Summarizing Information to Demonstrate Understanding

Instructor: Angela Janovsky

Angela has taught middle and high school English, Business English and Speech for nine years. She has a bachelor's degree in psychology and has earned her teaching license.

How can you show you comprehend what you have read? One strategy is to summarize information. This lesson discusses three methods for summarizing that can demonstrate reading comprehension.


How do you assess for reading? How do you know what is going on inside another person's head? For that matter, how can you show what is going on in yours? Through many years of working in the field of education, reading teachers have tackled these issues and devised various methods to assess reading comprehension. One of these methods is summarizing, or providing a brief recap of the main points of a reading.

A thorough and accurate summary proves that you have comprehended the reading material. When creating summaries, be sure to focus on the information in the text and avoid personal opinions or judgments. These are better reserved for an analysis instead of a summary. This lesson discusses several methods of providing a factual summary for a reading passage.


Our first method for summarizing is to create an outline, which records the essential features of the text through designated rankings. Basically, main ideas are ranked higher than smaller details. The ranking is shown through lettering, numbering, symbols and indentation.

Most outlines follow an ABC, 123, or Roman numeral pattern. If using ABC, the first main idea is labeled 'A'. Beneath that, you should indent and use numbers or some other symbol to indicate the lesser details. To move onto the next main idea, label it 'B' and align it with the first main idea. Continue this pattern until the summary is complete.

Let's use an example to showcase an outline. Imagine you are reading a chapter on plant biology in a science textbook. The first two main ideas the chapter covers are 'classification of plants' and 'plant reproduction'. Here is one example of an outline you could create:

  • A. Classification of Plants
    • 1. Four main types
      • i. Flowering, conifers, ferns, mosses
    • 2. Divided based on process of reproduction
  • B. Plant Reproduction
    • 1. Flowering plants reproduce using pollination to produce seeds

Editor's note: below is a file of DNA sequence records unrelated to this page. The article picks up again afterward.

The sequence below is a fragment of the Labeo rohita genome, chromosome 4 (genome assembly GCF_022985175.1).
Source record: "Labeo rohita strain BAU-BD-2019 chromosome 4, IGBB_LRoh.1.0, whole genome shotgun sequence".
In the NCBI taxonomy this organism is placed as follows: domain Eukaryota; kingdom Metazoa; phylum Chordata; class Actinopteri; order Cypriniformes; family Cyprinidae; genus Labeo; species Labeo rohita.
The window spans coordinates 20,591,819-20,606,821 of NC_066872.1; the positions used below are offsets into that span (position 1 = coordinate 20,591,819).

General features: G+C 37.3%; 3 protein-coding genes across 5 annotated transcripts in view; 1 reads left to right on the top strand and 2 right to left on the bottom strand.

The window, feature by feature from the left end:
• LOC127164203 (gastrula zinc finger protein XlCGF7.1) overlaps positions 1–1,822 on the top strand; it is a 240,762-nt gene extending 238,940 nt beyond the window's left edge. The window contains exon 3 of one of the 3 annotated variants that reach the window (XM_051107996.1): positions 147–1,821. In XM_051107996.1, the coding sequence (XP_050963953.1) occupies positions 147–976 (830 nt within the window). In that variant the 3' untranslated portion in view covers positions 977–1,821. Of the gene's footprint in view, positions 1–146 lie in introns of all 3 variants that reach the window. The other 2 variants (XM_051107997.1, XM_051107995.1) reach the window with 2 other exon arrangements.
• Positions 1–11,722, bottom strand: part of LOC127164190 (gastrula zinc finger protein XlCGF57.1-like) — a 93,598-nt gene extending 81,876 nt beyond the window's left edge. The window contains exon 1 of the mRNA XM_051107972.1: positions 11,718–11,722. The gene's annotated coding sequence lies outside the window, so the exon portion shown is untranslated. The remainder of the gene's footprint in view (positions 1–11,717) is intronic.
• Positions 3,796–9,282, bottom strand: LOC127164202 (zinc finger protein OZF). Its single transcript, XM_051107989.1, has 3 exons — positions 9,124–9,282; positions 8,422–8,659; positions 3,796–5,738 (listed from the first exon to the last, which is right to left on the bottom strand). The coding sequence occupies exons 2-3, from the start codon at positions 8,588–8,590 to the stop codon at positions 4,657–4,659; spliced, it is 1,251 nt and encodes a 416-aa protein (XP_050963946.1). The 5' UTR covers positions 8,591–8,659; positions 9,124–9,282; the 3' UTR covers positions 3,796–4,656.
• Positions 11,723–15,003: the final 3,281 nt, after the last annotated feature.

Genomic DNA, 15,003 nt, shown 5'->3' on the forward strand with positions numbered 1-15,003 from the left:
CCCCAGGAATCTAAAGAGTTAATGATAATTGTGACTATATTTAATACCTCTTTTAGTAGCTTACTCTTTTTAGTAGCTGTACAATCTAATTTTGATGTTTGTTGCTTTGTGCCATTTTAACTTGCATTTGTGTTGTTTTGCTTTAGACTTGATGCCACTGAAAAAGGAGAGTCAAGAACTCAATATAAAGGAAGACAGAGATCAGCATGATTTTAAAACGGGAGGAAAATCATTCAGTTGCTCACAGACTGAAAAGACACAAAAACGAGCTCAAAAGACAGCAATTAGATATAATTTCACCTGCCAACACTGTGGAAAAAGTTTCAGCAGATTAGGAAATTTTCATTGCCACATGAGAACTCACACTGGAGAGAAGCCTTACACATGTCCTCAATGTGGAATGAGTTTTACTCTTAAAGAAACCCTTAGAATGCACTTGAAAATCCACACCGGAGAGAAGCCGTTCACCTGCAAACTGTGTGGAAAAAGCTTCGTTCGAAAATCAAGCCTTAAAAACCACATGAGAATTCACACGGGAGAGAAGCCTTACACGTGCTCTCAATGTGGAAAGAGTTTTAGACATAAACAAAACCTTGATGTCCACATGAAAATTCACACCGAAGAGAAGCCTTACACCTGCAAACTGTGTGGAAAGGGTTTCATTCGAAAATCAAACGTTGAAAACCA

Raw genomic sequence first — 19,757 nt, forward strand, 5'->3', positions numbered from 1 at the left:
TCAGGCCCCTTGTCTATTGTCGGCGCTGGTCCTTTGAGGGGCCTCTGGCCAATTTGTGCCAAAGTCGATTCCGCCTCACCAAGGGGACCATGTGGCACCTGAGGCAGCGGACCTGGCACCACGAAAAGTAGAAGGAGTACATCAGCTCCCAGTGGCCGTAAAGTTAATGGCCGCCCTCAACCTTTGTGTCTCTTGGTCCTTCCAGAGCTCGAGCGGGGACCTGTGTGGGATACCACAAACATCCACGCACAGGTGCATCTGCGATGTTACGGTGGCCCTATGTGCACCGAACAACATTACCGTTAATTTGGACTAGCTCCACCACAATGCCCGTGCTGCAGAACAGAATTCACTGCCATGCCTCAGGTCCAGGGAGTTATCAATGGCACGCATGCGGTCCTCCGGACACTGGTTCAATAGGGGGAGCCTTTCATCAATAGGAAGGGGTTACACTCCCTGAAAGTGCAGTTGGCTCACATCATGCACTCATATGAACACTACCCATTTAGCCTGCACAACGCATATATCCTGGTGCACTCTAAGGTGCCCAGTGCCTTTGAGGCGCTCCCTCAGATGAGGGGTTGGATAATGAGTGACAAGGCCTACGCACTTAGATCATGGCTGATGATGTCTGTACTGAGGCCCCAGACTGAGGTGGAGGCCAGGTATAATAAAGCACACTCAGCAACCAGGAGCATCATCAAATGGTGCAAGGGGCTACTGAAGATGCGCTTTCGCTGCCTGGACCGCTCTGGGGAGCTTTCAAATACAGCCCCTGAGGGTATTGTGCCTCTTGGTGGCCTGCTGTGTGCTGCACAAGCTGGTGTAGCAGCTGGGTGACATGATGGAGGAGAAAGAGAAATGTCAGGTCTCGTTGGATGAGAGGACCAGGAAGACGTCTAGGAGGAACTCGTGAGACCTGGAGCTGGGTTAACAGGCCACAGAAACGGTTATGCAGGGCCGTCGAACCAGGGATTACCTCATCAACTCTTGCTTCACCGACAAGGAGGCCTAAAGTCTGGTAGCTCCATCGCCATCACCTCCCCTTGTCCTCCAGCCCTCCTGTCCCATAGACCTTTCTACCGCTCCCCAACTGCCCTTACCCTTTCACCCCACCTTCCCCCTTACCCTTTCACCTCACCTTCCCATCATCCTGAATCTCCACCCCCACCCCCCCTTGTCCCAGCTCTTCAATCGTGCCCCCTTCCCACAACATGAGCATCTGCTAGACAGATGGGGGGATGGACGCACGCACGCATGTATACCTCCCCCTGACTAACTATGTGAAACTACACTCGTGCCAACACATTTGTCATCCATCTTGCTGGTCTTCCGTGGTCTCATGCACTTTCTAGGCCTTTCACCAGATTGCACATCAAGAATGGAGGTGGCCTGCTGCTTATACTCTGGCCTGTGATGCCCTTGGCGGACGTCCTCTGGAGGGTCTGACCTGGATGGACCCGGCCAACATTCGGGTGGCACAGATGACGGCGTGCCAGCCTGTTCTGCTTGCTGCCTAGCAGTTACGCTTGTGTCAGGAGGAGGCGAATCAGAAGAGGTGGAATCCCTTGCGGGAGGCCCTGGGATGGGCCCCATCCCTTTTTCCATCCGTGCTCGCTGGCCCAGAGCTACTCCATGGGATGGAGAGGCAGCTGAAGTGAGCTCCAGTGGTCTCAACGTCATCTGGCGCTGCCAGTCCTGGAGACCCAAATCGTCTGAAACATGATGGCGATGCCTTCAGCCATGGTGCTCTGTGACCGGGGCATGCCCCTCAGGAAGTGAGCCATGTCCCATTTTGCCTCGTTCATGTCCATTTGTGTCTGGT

• 2. Conifers reproduce using cones that contain seeds
    • 3. Ferns reproduce from spores
    • 4. Mosses also reproduce from spores

For this outline, note how the capital letters A and B mark the major ideas. Then the lesser ideas are indented to show they fall within that larger idea. The lower rankings can be indicated by numbers or other symbols, like the lowercase i. If you choose to use numbers or Roman numerals, follow this same pattern for each section to create a thorough outline that summarizes the important information from the reading.

Written Summaries

Another strategy to show reading comprehension is the written summary. As the name implies, this involves writing a summary in paragraph form. The length of the written summary depends on the length of the reading; the longer the reading selection, the longer the written summary. Written summaries can be very useful to show everything you have understood about a reading. They can also indicate with what you might be struggling and need further help.

Written summaries can also vary depending on the type of text. For instance, the written summary of that chapter from the science textbook would be very different from one for a novel. Textbooks often have subtitles for main ideas and for ideas within those. Include all the subtitles in your written summaries to ensure you covered all the important information. This might turn out to be about one paragraph per page.

For a written summary of any piece of literature, write in chronological order. Stories are mostly in order of time, and your summary should mimic the reading. Furthermore, a thorough written summary should include all major plot points or events in the story. One paragraph per chapter might be a reasonable expectation. However, longer chapters might call for two to three paragraphs. Keep these tips in mind to help you write accurate summaries in paragraph form.

To unlock this lesson you must be a Member.
Create your account

Register to view this lesson

Are you a student or a teacher?

Unlock Your Education

See for yourself why 30 million people use

Become a member and start learning now.
Become a Member  Back
What teachers are saying about
Try it risk-free for 30 days

Earning College Credit

Did you know… We have over 200 college courses that prepare you to earn credit by exam that is accepted by over 1,500 colleges and universities. You can test out of the first two years of college and save thousands off your degree. Anyone can earn credit-by-exam regardless of age or education level.

To learn more, visit our Earning Credit Page

Transferring credit to the school of your choice

Not sure what college you want to attend yet? has thousands of articles about every imaginable degree, area of study and career path that can help you find the school that's right for you.

Create an account to start this course today
Try it risk-free for 30 days!
Create an account